On March 24, 2014, the Brazilian Ministry of Labor issued new regulations1 authorizing work on Sundays and public holidays.

In Brazil, the general rule is that employees are entitled to a weekly paid rest day, which must coincide with Sundays, except if the nature of the service/industry requires regular work on Sundays. The law further determines which industries and sectors can operate on Sundays and holidays without prior authorization from the Ministry of Labor, such as retail and public transportation, but requires all sectors and industries to maintain a rotating schedule allowing all employees to have at least one Sunday off per month. For all other industries, employers must get prior authorization from the Ministry of Labor to implement a regular work schedule that includes Sundays and holidays.

Before the new regulation was enacted, employers had to submit the following documentation for the authorization and its periodical renewal:

  1. technical report prepared by a federal, state or municipal institution, valid for four years, showing the technical needs for uninterrupted work of one or more sectors of the company;
  2. collective agreement or express consent of employees with the assistance of the respective union; and
  3. the rotating schedule, showing compliance with the one-Sunday-per-month rule.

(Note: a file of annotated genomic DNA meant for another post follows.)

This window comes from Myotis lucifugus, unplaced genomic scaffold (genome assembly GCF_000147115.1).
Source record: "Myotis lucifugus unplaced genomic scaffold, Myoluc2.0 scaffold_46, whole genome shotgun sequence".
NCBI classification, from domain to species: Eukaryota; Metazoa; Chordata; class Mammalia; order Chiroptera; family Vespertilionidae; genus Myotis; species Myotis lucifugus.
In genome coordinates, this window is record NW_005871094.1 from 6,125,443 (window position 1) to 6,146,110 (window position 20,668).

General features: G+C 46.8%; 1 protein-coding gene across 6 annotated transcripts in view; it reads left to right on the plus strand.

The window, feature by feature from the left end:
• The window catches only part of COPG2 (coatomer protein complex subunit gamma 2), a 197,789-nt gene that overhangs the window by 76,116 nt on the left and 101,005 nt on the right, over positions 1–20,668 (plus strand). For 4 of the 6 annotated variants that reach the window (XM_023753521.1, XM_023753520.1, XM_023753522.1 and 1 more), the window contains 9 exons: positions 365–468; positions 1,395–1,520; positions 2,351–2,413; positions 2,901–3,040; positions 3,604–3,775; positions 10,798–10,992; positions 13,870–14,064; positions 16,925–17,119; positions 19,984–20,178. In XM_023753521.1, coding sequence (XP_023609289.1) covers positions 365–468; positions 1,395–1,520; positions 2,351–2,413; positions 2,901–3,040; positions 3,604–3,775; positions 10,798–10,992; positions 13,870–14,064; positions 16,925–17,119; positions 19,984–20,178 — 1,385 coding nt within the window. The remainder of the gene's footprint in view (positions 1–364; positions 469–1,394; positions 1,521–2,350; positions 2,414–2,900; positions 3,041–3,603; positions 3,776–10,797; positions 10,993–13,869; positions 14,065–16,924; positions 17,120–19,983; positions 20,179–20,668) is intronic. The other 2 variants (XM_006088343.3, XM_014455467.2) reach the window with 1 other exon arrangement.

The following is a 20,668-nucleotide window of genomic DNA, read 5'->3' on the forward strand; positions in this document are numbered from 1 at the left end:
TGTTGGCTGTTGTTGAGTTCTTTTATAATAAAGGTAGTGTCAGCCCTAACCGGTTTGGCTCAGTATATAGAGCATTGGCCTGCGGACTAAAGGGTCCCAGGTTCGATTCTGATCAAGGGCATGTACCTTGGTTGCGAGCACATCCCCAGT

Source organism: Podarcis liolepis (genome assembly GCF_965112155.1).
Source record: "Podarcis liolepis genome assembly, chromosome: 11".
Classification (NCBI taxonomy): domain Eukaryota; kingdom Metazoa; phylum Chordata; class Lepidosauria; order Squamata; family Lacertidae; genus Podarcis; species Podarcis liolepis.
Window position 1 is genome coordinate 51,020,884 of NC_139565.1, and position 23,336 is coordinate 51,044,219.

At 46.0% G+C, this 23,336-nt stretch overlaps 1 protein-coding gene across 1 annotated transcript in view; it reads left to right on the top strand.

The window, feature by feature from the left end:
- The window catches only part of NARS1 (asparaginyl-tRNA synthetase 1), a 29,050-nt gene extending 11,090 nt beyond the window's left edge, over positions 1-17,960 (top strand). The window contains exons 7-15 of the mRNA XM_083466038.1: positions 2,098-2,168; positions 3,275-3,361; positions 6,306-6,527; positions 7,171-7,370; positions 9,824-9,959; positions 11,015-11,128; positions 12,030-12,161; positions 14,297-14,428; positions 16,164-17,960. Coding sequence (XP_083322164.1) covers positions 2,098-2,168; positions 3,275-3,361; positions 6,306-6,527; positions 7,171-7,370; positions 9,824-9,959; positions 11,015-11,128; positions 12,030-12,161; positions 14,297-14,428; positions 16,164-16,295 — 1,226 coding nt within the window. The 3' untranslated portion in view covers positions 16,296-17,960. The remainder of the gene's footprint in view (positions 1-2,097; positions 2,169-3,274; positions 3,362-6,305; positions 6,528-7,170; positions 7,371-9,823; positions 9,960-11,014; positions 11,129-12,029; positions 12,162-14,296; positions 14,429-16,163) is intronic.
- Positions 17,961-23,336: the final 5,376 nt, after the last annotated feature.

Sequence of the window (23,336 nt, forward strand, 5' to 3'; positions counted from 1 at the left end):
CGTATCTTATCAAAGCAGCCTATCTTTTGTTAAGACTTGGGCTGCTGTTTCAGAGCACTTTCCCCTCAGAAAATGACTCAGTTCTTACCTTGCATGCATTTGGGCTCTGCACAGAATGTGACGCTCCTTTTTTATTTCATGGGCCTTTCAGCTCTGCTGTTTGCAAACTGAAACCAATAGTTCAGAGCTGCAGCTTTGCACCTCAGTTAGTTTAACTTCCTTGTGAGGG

Under the new regulation, employers will still need to submit these documents, but the authorization is now subject to the employer being on good standing with the authorities. The Ministry of Labor, through its regional districts (known as “superintendence”), will now check whether the applicant employer has been assessed for non-compliance with wage and hour or health and safety requirements within the last five years. The regional superintendence will cross-check the information provided on the Federal System of Labor Inspection (“SFIT”), the Annual Report on Social Information (“RAIS,” which is submitted annually by employers) and the General Register of Employees and Unemployed (“CAGED,” submitted by employers upon the hiring and dismissal of employees).

If the regional superintendence finds non-compliance with working hours, rest days, or health and safety rules, the employer will be subjected to a new inspection. If the employer fails the new inspection, then the authorization may be denied or canceled, especially if the employer has a history of non-compliance.

In practice, the new rules will likely hinder the approval of new and renewing authorizations, which can impact production and operations. Accordingly, employers should make sure they are compliant with the new regulations and take extra care to ensure that their applications for the authorization (or their renewal) meet all of the requirements under the law.